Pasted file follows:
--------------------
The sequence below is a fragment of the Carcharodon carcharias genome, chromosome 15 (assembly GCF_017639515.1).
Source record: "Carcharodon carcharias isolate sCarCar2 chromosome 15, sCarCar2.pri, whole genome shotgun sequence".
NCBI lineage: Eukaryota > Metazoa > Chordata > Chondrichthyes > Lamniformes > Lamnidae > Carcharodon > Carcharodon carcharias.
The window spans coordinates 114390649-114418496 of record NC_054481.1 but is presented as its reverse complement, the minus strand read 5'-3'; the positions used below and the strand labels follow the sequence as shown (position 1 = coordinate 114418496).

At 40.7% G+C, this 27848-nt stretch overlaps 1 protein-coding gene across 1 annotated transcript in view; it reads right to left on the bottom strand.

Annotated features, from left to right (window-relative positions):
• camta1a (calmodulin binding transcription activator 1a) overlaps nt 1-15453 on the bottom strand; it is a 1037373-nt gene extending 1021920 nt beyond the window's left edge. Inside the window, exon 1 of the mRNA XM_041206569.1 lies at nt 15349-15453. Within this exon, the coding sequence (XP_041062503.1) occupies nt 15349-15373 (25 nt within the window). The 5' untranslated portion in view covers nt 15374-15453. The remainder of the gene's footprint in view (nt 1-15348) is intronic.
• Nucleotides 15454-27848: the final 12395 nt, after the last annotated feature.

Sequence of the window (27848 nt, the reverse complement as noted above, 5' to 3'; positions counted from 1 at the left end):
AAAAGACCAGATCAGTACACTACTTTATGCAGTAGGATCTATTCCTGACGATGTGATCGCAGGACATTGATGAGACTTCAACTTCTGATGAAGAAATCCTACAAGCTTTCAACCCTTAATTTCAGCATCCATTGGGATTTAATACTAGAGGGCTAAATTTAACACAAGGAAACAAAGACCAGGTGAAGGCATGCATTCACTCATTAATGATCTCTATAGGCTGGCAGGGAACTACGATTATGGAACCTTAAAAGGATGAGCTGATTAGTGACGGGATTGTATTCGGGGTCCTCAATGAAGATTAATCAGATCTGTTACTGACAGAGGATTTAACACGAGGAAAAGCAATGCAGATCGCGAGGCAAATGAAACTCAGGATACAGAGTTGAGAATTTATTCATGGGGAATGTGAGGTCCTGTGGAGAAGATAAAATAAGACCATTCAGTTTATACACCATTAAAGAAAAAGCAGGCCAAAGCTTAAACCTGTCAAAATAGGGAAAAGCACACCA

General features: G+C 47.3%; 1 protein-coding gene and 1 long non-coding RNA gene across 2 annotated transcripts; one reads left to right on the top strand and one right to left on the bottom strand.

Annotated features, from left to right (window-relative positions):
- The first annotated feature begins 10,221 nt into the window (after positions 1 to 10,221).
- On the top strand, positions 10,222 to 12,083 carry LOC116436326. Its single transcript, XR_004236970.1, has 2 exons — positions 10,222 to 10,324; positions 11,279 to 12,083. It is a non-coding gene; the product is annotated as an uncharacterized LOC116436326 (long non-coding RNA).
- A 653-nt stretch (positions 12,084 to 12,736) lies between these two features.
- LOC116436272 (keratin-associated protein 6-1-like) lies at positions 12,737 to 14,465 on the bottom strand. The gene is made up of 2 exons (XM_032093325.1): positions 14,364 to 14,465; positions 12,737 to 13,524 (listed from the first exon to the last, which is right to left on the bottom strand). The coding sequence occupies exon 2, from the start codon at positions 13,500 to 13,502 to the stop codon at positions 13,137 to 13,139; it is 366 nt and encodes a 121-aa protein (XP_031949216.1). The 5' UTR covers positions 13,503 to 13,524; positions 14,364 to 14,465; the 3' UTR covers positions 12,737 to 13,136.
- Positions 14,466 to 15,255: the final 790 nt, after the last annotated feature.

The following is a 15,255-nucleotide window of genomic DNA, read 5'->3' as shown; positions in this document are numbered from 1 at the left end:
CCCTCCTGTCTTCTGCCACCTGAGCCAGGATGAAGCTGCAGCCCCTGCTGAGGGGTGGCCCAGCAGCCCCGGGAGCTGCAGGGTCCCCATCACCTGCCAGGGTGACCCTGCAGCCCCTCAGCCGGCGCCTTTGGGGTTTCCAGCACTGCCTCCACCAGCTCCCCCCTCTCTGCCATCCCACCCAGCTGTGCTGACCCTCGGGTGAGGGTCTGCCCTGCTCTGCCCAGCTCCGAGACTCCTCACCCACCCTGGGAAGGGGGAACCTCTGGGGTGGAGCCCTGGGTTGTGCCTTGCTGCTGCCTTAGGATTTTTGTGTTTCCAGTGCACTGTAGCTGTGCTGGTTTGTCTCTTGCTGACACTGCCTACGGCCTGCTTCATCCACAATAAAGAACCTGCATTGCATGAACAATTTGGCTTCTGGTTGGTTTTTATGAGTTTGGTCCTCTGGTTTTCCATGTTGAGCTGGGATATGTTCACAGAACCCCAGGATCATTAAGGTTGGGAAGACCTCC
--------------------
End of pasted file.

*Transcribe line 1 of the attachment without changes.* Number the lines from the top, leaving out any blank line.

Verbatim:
The sequence below is a fragment of the Carcharodon carcharias genome, chromosome 15 (assembly GCF_017639515.1).